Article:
How To Get a Room Full of Strangers To Applaud Like They’re Watching Their Best Friends On Stage
The energy is a little different when your friends and the friends of your cast are in the audience. If you have a small theatre, it only takes a handful of these friends to notice the change. Even in a large theatre, though, 10-15 loyal friends can lift the energy of the entire room. The applause is just a little louder, and it carries on for just a little bit longer.
If you’re extremely popular, maybe you could stack the house with a dozen friends for every single show. But what if you’re not quite that well connected? Is there any way to make your audience fall in love with the people in your show before the it even starts?
Our favorite celebrities
We all have favorite celebrities. Maybe you’ll go see anything that George Clooney is in. Does your DVD collection have a special section of Natalie Portman films? For me it’s Diane Lane. (I’m even considering going to see Secretariat.)
So why do I leap at the chance to watch her perform? It’s because I feel like I know her. I’m rooting for her.
Diane and I have never met. She’s never even heard of me, and we certainly aren’t friends. So why do I leap at the chance to watch her perform? It’s because I feel like I know her. I’m rooting for her.
How do they do it?
Although celebrity can occur on accident, far more often it is the result of very specific and intentional actions taken. A celebrity may appear on late night talk shows. They have press junkets to promote new movies. They’ll pose for the cover of magazines that couldn’t have less to do with acting.
It’s all in the pursuit of helping people become familiar with their face and their name. These techniques won’t make you fall in love with somebody that you can’t stand. If you would normally rank an actor as a 7, though, becoming more familiar with them might turn that into a 7.5. (If everyone in your audience goes up half a point on several of your actors – that makes a big difference.)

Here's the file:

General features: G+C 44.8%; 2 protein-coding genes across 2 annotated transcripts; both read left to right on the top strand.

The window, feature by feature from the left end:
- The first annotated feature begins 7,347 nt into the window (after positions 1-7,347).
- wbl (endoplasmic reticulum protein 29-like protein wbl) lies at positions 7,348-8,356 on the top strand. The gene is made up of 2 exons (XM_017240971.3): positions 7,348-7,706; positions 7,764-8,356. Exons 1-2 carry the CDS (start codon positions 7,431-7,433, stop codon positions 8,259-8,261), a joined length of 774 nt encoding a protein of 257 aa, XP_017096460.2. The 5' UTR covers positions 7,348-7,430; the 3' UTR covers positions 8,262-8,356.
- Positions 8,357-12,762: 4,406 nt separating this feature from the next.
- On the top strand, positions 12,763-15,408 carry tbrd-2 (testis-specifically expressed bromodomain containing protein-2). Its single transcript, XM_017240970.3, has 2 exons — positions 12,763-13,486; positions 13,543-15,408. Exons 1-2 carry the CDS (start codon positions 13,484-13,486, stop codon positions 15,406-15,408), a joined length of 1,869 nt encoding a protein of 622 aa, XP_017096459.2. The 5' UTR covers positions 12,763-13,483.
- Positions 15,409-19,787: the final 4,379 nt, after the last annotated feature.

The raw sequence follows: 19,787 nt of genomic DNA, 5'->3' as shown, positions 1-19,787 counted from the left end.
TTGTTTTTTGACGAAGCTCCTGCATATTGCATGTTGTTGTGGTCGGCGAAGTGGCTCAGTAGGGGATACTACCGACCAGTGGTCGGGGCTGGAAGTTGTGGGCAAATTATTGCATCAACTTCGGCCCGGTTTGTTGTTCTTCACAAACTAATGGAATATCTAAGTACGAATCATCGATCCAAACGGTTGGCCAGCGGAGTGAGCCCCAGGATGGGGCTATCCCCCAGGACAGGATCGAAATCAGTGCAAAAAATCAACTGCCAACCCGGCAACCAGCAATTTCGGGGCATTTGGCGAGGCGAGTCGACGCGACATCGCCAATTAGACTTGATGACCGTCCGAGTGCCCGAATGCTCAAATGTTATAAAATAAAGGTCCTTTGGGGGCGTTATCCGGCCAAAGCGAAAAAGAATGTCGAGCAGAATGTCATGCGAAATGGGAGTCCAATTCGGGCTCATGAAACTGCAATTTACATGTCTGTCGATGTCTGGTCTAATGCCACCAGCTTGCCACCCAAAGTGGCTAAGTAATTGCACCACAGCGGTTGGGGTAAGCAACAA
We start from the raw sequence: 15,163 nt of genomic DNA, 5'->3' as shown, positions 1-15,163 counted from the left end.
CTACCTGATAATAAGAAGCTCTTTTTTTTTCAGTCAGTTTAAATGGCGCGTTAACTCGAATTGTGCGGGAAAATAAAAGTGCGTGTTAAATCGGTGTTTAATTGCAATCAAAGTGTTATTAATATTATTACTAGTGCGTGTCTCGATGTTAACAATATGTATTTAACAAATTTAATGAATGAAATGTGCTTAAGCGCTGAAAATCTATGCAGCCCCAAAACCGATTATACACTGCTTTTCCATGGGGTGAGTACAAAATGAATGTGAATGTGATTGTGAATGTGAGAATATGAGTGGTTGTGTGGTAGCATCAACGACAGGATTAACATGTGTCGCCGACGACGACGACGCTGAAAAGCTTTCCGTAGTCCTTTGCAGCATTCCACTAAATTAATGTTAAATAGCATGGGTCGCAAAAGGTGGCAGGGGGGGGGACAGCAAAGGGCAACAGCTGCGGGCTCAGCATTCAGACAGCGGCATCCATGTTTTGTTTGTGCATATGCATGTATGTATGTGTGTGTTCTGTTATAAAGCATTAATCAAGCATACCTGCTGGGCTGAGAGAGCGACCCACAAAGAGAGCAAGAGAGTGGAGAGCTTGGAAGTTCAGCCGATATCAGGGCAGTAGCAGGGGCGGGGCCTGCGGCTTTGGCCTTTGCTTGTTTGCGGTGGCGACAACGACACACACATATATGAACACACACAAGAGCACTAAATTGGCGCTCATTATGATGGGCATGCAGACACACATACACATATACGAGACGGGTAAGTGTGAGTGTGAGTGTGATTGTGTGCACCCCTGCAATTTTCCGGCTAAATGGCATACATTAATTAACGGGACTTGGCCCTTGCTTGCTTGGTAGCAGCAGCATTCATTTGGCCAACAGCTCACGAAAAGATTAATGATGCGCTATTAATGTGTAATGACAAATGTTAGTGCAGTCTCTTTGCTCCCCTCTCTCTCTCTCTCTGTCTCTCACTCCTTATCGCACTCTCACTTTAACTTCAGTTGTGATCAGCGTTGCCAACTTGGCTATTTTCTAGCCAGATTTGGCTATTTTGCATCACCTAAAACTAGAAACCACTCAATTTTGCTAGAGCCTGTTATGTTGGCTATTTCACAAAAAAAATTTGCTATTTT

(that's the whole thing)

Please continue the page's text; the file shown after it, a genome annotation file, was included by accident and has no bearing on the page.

I’m guessing you would be hard pressed to get the face of your actors on the cover of a magazine at your local supermarket check out line. Fortunately there’s a less expensive approach that actually does a better job of getting you in front of the right people: the ones who have at least a passing interest in your show.
During the rehearsal process, you get to know your cast better and fall in love with them, right? The first read through of the script is a bunch of strangers that are’t sure of each other. By the end of your run, your cast is crying and lamenting that they may never see each other again.
You want images of people in mid-laugh. Get shots of people dancing and running around.
Let your audience in on that experience.
You should be taking pictures throughout the rehearsal process. Not posed shots – or at least not strictly posed shots. Make sure to get some candid photos, too. You want images of people in mid-laugh. Get shots of people dancing and running around. You may be too busy during rehearsals to keep a camera in your hand all times, but have someone taking shots.
These pictures go up on your website. (You can also get very good results putting the pictures up on Facebook.) If you can do short interviews of your cast, that’s great, too.
For weeks before your show starts, people who are poking around your site will be slowly falling in love. By the time the curtain goes up, they will already feel a bit of a connection with the people they see on stage.
After that, it’s all up to your show.